There are detractors who find the Church and her members guilty of exploitation and abuse of our natural resources, because of a biblical license to dominate creation as she pleases. As a practicing Christian, I concur that the Church has an uneven track record in response to the environment.
The biblical mandate
Then God said, ""˜Let us make human beingsin our image, to be like us. They will reign over the fish in the sea, the birds in the sky, the livestock, all the wild animals on the earth, and the small animals that scurry along the ground.’"¦Then God blessed them and said, "˜Be fruitful and multiply. Fill the earth and govern it. Reign over the fish in the sea, the birds in the sky, and all the animals that scurry along the ground.’ Then God said, "˜Look! I have given you every seed-bearing plant throughout the earth and all the fruit trees for your food.’" Genesis 1:26-27, 29, New Living Translation
I believe that this text actually calls for men and women to govern in a responsible manner. In addition, Psalm 8 reminds man how undeserving he is to assume such a grandiose role over the created order. In man’s delegated assignment, I believe it is reasonable to assume that plants and fruit are not merely food for the enjoyment of mankind, but to be shared with and sustain the rest of the animal kingdom. This food, and entire environmental system, has been put into place by God for mankind to steward, maintain, and protect. Perhaps it is time that man is graded on our efforts to manage God’s creation thus far. If so, do you think we deserve passing marks?
A world of possibilities
I tend to “come alive” whenever I spend time at the beach, gaze at a Hill Country sunrise or star scene, climb beautiful hills and mountains, or get startled by deer softly passing past me while I’m jogging or hiking. My soul is filled as I come to grips with the splendor of God’s creation.
As Christians ponder our created world, they may find themselves wanting to make a positive impact and add value to their environment. I’d suggest that a good starting place would be to form a "Green Team" and begin studying and plotting out specific action steps for engaging the church and community in tangibly beneficially ways. If so, I hope our story and the deeds of our church’s Green Team may encourage anyone embarking upon that journey. And, I’d personally love to help you accomplish those dreams.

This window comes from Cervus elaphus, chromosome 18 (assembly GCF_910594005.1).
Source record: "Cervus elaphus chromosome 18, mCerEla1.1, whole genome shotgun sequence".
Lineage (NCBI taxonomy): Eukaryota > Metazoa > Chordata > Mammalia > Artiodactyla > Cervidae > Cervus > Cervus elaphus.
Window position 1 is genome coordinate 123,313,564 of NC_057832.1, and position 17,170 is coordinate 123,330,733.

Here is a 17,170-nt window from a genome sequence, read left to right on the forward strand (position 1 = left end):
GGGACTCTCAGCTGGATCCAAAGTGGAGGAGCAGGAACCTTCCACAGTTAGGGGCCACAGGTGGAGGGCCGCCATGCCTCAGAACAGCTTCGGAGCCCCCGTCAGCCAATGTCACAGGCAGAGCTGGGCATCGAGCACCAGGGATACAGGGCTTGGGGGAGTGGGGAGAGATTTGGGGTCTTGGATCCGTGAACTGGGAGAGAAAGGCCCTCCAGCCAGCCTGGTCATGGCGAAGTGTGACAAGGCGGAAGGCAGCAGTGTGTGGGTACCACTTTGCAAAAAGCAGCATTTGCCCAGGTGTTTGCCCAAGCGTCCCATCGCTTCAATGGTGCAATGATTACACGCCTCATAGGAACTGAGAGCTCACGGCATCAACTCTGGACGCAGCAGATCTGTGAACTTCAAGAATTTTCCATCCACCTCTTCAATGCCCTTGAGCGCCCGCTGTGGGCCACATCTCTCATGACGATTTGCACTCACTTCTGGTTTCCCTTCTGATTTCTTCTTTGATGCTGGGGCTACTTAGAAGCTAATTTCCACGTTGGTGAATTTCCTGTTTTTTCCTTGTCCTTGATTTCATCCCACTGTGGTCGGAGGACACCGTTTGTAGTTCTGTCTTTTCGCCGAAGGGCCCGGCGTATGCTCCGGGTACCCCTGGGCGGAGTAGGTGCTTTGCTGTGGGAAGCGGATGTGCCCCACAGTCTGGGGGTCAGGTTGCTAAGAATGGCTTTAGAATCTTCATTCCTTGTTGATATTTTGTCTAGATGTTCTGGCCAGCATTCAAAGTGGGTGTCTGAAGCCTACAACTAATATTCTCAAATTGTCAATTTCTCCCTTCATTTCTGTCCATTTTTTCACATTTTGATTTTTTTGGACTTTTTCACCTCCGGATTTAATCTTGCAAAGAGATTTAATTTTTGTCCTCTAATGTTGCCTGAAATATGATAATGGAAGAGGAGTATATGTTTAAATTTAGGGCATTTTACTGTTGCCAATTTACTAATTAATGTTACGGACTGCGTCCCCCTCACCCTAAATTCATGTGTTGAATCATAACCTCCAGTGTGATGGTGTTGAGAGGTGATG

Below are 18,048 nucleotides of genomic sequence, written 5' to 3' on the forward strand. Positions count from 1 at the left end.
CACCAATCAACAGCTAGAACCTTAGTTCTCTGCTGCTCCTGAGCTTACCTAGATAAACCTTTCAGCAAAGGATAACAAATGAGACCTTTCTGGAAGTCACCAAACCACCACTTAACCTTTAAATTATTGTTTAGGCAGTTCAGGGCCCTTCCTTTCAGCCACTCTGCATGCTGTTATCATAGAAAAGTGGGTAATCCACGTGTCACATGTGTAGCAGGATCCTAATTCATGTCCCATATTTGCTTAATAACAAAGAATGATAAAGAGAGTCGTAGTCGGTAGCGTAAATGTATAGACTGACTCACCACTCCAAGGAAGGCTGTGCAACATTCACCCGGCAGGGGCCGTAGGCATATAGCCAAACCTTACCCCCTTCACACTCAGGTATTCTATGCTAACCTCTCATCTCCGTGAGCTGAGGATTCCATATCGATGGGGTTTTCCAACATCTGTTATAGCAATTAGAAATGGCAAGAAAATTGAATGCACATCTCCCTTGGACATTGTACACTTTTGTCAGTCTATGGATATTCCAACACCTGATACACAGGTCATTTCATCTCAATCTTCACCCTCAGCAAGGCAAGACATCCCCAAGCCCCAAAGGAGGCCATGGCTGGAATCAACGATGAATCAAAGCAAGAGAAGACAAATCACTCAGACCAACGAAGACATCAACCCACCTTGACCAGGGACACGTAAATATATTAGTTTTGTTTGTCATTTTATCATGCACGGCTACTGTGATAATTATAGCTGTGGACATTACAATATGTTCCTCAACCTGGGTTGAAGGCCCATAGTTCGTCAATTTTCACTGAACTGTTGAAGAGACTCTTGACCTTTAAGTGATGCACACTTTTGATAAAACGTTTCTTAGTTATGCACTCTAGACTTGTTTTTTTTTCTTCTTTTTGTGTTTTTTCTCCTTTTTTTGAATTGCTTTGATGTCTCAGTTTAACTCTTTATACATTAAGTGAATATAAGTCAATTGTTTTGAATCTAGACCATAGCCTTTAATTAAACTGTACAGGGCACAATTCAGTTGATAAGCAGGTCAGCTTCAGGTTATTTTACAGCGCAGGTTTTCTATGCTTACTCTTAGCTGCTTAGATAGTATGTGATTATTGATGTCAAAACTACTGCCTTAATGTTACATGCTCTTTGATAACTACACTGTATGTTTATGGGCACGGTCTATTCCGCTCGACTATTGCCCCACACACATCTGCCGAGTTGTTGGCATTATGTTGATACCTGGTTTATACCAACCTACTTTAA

Involving the Church
The church is an integral part of any community, so there is no better engine of environmental change than to get your parish or congregation actively involved in neighborhood scaled projects. There are a number of activities that can be organized that will start to create real change and begin a dialogue about what can be done to start living sustainable lifestyles!
- Hold a free-cycle/e-cycle event – supports the reuse of furniture and goods
- Grow a community garden – reconnects the community to the land, and create a vibrant and interactive space
- Host a farmers market – creates opportunities for the community to meet and greet with local farmers and experience the benefits of buying locally grown foods
For further reading:
I heartily endorse the following books for individuals and church "Green Teams":
- Serve God, Save the Planet: A Christian Call to Action Provides a Christian foundation and very practical ideas for trying to save the planet.
- The Green Bible Bible verses concerning the environment and creation are highlighted in green. It also includes thought provoking essays by leaders of Jewish, Catholic, and Protestant communities.
- Our Father’s World Offers lots of biblical insights and ideas for potential action steps.
Suggested web links:
www.arocha.org. An international Christian organization emphasizing practical projects to demonstrate care of creation.
www.blessedearth.org. Full of excellent resources for churches from the author of Serve God, Save the Planet: A Christian Call to Action.
www.faithinplace.org. Invaluable source for people who want to make a positive difference in their religious communities.
http://www.wheaton.edu/wetn/flash-chapel/gradchap09-10/091104Moshier.html. An inspiring message given by in 2009 by a geology professor at Wheaton College about how nature can foster worship of God.
If you like these simple eco-solutions and are interested in teaching on environmental stewardship, saving money and making other some green living adjustments without necessarily spending a fortune, Contact us and we will be happy to come out and discuss changes that will make a positive difference in your church.